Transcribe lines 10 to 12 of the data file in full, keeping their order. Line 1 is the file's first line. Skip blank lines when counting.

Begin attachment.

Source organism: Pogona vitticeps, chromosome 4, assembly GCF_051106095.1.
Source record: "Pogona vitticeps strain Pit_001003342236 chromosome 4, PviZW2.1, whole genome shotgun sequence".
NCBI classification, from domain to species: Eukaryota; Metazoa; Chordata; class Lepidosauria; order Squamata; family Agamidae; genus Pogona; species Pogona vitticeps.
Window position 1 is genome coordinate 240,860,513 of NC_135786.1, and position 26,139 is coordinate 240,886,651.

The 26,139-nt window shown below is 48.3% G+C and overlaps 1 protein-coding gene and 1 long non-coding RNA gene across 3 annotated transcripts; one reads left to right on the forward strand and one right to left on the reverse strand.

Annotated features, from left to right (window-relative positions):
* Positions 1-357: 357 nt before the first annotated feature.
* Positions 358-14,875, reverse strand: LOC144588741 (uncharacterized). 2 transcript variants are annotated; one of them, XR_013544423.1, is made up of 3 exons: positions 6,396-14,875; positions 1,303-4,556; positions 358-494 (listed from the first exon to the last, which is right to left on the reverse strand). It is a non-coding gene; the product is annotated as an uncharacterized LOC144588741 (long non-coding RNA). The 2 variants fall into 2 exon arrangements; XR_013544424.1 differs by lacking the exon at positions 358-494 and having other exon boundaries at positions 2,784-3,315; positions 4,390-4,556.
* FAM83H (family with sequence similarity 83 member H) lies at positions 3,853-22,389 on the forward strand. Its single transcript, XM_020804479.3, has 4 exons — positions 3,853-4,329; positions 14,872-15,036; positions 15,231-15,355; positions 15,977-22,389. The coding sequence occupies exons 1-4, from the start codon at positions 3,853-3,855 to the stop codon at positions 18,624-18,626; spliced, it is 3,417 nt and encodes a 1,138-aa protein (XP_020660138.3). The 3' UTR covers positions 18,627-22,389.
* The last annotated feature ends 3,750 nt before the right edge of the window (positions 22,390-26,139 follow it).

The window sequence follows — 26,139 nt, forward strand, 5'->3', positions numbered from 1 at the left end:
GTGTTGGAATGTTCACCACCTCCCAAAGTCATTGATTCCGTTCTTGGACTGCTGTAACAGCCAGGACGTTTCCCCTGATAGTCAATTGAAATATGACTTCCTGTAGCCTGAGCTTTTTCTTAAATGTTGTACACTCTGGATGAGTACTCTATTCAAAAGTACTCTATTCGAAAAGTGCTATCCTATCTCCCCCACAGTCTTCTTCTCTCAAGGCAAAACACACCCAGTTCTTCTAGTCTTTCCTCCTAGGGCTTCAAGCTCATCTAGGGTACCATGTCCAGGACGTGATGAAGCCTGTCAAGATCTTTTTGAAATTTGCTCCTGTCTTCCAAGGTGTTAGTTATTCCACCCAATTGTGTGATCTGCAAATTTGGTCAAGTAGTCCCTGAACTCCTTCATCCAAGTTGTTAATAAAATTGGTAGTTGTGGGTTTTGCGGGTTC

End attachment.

* The last annotated feature ends 3,750 nt before the right edge of the window (positions 22,390-26,139 follow it).

The window sequence follows — 26,139 nt, forward strand, 5'->3', positions numbered from 1 at the left end:
GTGTTGGAATGTTCACCACCTCCCAAAGTCATTGATTCCGTTCTTGGACTGCTGTAACAGCCAGGACGTTTCCCCTGATAGTCAATTGAAATATGACTTCCTGTAGCCTGAGCTTTTTCTTAAATGTTGTACACTCTGGATGAGTACTCTATTCAAAAGTACTCTATTCGAAAAGTGCTATCCTATCTCCCCCACAGTCTTCTTCTCTCAAGGCAAAACACACCCAGTTCTTCTAGTCTTTCCTCCTAGGGCTTCAAGCTCATCTAGGGTACCATGTCCAGGACGTGATGAAGCCTGTCAAGATCTTTTTGAAATTTGCTCCTGTCTTCCAAGGTGTTAGTTATTCCACCCAATTGTGTGATCTGCAAATTTGGTCAAGTAGTCCCTGAACTCCTTCATCCAAGTTGTTAATAAAATTGGTAGTTGTGGGTTTTGCGGGTTC